I have been contacted by the campaign co-ordinators of Down Syndrome Ireland's Meath-Louth branch about the Health Service Executive's devastating decision to cut its funding by 60%. The branch provides a vital programme for children with Down's syndrome aged between one and five years. There are 52 children enrolled in the programme, under which early intervention specialists visit the homes of children with Down's syndrome for 90 minutes every two weeks throughout the year. The specialists work with the child and his or her parents, providing a wealth of knowledge, experience and support. The goal is to ensure every child reaches his or her full potential and is equipped to lead as independent a life as possible in adulthood.
The early intervention programme does not have administration costs as it has been run by parents on a voluntary basis since its establishment in 1982. For 36 years it has provided great support for children and parents. Of the €75,000 it costs each year to provide services for more than 50 children, approximately €50,000 is raised by parents, with the balance of €25,000 being met until now by HSE funding from lottery grant money. In January the HSE reduced the grant it provides from €25,000 to €10,000, or by 60%. It is extremely unfortunate that this meaningful and necessary programme will have to consider what impact the cut in funding will have. It is highly likely the branch will have to reduce the number of home visits made to children for the first time since the programme began. That would be devastating for the 52 families involved. The €15,000 the programme will lose is a significant amount and goes a long way towards helping children with Down's syndrome and their families.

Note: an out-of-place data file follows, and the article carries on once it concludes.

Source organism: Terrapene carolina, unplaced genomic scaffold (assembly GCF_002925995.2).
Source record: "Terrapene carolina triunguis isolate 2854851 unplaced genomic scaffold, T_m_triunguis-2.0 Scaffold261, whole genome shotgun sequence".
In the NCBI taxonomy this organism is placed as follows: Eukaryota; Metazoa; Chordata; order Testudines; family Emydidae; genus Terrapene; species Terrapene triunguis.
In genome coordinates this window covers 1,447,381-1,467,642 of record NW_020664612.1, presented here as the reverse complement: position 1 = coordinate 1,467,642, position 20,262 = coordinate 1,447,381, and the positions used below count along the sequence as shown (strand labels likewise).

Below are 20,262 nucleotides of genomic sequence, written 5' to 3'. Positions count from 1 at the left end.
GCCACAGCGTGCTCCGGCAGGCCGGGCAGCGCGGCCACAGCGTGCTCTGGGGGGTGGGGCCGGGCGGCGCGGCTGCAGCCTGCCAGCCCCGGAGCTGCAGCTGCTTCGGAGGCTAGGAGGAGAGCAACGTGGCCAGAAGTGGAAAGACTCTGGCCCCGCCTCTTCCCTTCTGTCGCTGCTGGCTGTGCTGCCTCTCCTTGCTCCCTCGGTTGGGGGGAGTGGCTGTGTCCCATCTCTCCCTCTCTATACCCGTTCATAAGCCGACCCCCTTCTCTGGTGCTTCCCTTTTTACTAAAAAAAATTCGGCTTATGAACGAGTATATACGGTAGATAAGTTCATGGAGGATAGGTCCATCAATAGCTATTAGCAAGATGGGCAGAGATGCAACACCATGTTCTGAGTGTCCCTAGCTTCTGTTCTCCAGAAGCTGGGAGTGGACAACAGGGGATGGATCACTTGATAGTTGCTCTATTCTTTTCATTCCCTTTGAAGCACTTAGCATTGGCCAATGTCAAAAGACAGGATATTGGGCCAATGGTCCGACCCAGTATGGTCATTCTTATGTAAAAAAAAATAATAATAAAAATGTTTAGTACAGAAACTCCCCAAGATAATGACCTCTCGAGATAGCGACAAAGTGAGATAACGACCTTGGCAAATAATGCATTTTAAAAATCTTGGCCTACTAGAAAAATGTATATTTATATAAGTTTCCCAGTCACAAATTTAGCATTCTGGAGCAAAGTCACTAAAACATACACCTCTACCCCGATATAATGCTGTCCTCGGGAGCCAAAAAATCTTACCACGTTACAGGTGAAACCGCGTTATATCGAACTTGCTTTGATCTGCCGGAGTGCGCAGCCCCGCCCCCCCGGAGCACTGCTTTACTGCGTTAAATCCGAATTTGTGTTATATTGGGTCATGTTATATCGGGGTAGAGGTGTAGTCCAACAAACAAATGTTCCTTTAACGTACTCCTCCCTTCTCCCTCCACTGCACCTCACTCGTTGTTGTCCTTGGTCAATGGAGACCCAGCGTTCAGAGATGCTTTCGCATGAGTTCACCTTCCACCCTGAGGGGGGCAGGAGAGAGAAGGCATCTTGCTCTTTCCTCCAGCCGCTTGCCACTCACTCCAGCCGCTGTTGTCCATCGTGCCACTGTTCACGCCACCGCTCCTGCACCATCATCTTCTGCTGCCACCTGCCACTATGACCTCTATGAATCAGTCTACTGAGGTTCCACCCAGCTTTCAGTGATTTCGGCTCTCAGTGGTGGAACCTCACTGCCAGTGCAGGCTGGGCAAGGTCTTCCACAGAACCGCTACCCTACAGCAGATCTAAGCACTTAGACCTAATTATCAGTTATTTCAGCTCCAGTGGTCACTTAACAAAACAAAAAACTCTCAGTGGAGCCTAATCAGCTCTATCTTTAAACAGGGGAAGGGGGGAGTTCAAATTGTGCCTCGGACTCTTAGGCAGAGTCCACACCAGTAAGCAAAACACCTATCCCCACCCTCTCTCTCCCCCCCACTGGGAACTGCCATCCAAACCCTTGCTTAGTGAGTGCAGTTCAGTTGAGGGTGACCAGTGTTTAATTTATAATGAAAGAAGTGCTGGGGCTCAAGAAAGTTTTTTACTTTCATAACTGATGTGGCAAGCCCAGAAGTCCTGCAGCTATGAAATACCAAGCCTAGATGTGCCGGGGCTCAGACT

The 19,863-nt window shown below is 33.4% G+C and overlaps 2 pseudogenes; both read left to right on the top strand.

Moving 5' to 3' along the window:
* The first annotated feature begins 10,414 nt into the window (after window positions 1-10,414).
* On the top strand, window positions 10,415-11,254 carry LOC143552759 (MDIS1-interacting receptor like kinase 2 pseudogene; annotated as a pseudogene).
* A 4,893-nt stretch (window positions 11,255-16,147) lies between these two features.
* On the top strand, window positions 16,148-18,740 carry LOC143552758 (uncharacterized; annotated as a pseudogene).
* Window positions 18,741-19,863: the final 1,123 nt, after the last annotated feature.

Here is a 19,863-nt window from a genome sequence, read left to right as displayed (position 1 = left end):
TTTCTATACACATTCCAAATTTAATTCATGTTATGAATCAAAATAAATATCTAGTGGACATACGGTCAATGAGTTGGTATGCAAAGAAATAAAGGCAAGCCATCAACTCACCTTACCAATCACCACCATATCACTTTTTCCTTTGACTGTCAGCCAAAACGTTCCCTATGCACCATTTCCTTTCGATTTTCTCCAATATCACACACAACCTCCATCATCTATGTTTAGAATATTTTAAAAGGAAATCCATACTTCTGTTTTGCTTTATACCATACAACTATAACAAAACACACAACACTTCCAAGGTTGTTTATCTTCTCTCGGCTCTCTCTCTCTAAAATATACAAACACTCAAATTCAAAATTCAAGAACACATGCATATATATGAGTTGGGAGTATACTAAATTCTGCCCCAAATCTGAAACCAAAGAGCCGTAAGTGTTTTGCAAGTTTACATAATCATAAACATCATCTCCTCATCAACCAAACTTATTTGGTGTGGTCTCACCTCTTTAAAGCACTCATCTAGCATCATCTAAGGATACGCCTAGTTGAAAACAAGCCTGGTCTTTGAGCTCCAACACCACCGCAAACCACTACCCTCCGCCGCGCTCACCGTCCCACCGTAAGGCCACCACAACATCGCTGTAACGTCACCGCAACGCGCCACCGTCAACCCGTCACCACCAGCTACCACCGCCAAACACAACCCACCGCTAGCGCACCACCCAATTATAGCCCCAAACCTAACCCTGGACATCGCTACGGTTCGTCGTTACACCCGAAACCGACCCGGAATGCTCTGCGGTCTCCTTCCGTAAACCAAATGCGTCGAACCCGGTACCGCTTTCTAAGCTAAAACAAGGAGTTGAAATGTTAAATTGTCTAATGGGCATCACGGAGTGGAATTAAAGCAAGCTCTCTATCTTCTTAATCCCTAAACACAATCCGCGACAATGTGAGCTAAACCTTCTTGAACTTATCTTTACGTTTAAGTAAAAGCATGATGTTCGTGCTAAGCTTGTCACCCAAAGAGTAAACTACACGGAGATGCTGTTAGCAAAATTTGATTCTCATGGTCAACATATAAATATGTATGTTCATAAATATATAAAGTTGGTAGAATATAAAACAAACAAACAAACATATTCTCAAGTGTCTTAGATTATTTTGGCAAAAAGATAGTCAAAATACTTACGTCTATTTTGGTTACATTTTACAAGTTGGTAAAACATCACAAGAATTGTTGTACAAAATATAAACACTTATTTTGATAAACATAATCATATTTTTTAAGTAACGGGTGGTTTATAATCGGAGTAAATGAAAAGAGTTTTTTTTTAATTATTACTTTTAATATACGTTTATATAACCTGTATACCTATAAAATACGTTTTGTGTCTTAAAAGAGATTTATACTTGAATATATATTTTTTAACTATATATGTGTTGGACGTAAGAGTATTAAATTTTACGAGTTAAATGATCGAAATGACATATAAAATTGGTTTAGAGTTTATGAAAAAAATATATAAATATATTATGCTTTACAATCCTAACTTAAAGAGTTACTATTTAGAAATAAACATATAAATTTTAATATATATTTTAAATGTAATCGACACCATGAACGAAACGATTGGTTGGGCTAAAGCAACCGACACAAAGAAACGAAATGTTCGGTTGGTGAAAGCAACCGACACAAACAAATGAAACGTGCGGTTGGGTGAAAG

In recent years the organisation has shielded this vital programme from cuts because of a decline in fundraising income. Unfortunately, it may no longer be possible to do so from September onwards. We do not want children with special needs to fall behind. Early intervention is vital and the specialists provide speech and language therapy and teach basic skills such as how to hold a pencil. The aim is to allow the children to start primary school at the age of five or six years on the same terms as children without special needs.
Parents raise €50,000 per annum for the programme, which is a substantial amount of money. In fairness to the Health Service Executive, for some years it also provided €25,000 in annual funding before this funding was cut at the stroke of a pen. As I stated, the Meath-Louth branch of Down Syndrome Ireland has been operating for 36 years. It is an extremely important organisation and we must ensure it can continue.